Harlingen, TX. High: 26, low: 12!!!! Site: 437
WE-L-L-L...Last time Sparky said if you don't like the weather, you can just move. So we did, from Lake Conroe, TX, to Harlingen, TX, less than 30 miles to the Mexican border, where we thought it would be warmer and where the arctic vortex wouldn't find us.
WRONG! The arctic vortex is here in Harlingen. Here are the temps for a few days this week....We wouldn't have sweated these temperatures as we have a 4 season rig. It's supposed to handle temperatures down to 15 degrees. We weren't too worried about Monday night until....The power started going off and on on Sunday.
It went off Monday morning at 3:00 AM. After 1:00 Monday afternoon, the power stayed off. O-o-o-k-a-a-ay....We do have two house batteries and they can run heat and lights, the water pump, the residential fridge, etc. for about 12-16 hours (?) before running down and getting low. In severe temperatures, you have to pick and choose very carefully what you are going to run and whether it uses 12 Volt battery or 110 electric. On battery power, we can't use a toaster or the microwave, for example. (Which is not a big problem, because Sparky doesn't cook as much as I thought she would, laughs E). A residential fridge which is entirely electric (instead of another type of fridge that is capable of using propane OR electric)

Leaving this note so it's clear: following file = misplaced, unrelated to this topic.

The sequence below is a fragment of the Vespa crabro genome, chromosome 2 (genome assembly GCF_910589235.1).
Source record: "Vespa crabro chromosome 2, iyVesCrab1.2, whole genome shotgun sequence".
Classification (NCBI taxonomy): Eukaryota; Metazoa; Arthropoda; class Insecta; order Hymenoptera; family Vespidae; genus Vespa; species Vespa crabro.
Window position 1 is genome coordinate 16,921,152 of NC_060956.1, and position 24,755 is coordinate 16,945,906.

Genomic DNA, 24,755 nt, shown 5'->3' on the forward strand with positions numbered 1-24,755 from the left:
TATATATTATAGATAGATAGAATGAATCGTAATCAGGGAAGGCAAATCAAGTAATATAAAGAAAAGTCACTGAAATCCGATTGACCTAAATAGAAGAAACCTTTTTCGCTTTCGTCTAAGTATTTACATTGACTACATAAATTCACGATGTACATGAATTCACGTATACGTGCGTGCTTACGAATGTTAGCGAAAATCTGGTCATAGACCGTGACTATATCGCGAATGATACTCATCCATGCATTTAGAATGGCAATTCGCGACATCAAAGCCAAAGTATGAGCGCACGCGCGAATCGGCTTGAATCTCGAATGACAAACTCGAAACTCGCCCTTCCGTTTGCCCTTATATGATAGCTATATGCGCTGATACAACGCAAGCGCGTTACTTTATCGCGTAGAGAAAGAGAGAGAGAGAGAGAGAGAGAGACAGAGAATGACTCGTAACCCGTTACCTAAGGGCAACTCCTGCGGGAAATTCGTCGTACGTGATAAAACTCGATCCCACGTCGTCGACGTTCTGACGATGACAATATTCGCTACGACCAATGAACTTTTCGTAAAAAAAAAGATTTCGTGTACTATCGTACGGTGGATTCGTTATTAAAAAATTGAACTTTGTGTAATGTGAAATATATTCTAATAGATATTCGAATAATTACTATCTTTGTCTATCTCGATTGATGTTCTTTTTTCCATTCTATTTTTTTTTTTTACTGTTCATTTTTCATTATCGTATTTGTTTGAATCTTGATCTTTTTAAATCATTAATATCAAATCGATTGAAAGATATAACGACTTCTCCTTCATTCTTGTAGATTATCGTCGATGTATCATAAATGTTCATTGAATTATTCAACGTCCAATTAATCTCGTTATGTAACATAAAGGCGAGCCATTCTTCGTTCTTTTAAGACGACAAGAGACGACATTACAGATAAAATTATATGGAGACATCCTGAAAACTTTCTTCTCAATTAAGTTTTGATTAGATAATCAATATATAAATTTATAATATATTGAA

uses a LOT of battery power. We spent our first arctic night with the heat set to come on at 50 degrees. We didn't use lights, we used flashlights. By 4:00 in the morning, the batteries were down considerably and the house was 48 degrees inside.